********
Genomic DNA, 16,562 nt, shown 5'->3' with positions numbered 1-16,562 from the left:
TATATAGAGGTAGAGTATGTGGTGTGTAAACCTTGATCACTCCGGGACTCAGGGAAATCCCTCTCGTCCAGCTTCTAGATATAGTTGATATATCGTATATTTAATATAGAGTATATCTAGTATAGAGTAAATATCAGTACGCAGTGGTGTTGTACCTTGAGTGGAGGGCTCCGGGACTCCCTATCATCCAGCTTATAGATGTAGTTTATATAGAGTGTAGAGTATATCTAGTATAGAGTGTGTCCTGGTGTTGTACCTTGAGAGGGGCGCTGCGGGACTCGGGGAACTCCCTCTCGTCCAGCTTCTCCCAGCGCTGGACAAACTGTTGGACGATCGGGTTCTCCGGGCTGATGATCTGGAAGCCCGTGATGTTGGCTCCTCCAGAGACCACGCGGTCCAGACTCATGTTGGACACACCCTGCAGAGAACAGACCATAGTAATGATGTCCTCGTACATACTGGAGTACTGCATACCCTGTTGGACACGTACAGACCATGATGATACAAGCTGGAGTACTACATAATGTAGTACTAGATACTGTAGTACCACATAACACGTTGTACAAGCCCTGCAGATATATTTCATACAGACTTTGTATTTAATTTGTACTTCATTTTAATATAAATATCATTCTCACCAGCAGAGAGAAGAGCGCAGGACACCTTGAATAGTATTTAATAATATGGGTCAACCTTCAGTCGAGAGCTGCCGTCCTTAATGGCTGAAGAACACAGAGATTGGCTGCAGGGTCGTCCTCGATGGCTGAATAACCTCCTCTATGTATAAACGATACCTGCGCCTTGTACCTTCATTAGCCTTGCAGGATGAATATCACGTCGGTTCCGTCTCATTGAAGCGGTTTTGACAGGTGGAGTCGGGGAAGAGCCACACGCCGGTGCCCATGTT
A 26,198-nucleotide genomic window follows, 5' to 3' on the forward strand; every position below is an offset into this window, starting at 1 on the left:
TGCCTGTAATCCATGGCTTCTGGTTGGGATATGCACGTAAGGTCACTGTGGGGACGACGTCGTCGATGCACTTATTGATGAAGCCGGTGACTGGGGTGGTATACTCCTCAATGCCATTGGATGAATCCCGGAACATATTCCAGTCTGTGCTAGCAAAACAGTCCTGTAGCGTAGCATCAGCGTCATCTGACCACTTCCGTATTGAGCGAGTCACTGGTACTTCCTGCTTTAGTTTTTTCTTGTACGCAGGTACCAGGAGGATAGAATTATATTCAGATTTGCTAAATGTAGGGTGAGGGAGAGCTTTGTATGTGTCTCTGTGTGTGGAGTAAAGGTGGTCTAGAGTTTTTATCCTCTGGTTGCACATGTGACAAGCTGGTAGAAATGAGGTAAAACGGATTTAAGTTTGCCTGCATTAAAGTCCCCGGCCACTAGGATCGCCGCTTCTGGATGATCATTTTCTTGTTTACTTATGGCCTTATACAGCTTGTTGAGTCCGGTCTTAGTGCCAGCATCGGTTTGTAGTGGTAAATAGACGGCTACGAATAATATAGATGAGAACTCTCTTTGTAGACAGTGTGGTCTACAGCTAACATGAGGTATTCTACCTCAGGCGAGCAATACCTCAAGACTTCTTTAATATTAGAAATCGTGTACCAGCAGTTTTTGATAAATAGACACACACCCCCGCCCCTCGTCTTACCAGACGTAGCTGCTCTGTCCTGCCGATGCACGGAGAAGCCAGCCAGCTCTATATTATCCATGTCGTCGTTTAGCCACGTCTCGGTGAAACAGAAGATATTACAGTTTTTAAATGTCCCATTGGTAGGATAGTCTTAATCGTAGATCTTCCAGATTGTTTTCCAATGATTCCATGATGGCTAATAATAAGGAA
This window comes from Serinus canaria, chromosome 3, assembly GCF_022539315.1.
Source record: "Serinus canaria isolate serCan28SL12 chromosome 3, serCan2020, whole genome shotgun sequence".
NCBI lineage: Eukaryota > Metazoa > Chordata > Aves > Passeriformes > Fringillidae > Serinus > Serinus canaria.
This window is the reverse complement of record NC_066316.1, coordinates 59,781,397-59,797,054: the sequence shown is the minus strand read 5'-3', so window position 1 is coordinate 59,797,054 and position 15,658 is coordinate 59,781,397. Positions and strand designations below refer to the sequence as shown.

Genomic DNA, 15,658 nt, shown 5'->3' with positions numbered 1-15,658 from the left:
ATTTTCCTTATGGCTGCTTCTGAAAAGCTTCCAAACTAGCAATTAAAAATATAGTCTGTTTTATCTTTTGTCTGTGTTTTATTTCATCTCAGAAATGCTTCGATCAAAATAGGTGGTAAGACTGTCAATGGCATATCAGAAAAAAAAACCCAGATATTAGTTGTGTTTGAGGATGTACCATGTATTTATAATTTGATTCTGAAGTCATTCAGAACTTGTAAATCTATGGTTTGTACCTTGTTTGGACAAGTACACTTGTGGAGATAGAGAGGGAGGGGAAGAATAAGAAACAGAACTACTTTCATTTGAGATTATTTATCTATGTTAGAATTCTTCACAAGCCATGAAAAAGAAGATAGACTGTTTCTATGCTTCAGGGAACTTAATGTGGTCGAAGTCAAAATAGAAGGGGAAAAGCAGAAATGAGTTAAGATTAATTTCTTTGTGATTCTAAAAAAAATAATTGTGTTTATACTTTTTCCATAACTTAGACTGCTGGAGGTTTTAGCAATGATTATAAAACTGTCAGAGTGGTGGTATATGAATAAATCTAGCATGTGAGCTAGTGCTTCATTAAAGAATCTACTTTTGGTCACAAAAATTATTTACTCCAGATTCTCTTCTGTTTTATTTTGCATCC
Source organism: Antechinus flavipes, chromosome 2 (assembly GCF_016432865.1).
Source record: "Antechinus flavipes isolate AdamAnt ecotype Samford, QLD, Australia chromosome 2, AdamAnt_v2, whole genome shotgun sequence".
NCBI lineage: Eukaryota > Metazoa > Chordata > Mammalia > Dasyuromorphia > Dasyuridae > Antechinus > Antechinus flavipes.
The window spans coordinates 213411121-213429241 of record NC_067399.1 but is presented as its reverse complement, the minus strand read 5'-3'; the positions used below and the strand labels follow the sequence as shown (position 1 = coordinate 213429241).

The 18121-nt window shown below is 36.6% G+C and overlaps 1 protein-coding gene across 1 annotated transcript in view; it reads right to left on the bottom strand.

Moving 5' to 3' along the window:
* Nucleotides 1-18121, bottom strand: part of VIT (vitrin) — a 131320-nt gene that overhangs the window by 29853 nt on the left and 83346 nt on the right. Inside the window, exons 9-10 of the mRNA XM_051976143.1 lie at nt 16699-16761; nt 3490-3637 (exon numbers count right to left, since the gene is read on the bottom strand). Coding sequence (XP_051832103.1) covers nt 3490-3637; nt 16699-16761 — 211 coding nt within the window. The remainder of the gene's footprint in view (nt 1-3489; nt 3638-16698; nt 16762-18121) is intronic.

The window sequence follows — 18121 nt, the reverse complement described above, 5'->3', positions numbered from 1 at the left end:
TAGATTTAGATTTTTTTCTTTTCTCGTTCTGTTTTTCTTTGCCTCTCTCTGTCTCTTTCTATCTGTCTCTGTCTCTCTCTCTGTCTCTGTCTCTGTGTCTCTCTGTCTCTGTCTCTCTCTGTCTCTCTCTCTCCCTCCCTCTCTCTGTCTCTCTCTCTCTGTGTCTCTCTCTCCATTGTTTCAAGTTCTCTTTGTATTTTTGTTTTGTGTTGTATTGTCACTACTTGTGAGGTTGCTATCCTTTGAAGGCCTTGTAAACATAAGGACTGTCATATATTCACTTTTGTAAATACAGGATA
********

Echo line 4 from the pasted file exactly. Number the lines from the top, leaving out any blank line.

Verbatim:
TGCCTGTAATCCATGGCTTCTGGTTGGGATATGCACGTAAGGTCACTGTGGGGACGACGTCGTCGATGCACTTATTGATGAAGCCGGTGACTGGGGTGGTATACTCCTCAATGCCATTGGATGAATCCCGGAACATATTCCAGTCTGTGCTAGCAAAACAGTCCTGTAGCGTAGCATCAGCGTCATCTGACCACTTCCGTATTGAGCGAGTCACTGGTACTTCCTGCTTTAGTTTTTTCTTGTACGCAGGTACCAGGAGGATAGAATTATATTCAGATTTGCTAAATGTAGGGTGAGGGAGAGCTTTGTATGTGTCTCTGTGTGTGGAGTAAAGGTGGTCTAGAGTTTTTATCCTCTGGTTGCACATGTGACAAGCTGGTAGAAATGAGGTAAAACGGATTTAAGTTTGCCTGCATTAAAGTCCCCGGCCACTAGGATCGCCGCTTCTGGATGATCATTTTCTTGTTTACTTATGGCCTTATACAGCTTGTTGAGTCCGGTCTTAGTGCCAGCATCGGTTTGTAGTGGTAAATAGACGGCTACGAATAATATAGATGAGAACTCTCTTTGTAGACAGTGTGGTCTACAGCTAACATGAGGTATTCTACCTCAGGCGAGCAATACCTCAAGACTTCTTTAATATTAGAAATCGTGTACCAGCAGTTTTTGATAAATAGACACACACCCCCGCCCCTCGTCTTACCAGACGTAGCTGCTCTGTCCTGCCGATGCACGGAGAAGCCAGCCAGCTCTATATTATCCATGTCGTCGTTTAGCCACGTCTCGGTGAAACAGAAGATATTACAGTTTTTAAATGTCCCATTGGTAGGATAGTCTTAATCGTAGATCTTCCAGATTGTTTTCCAATGATTCCATGATGGCTAATAATAAGGAA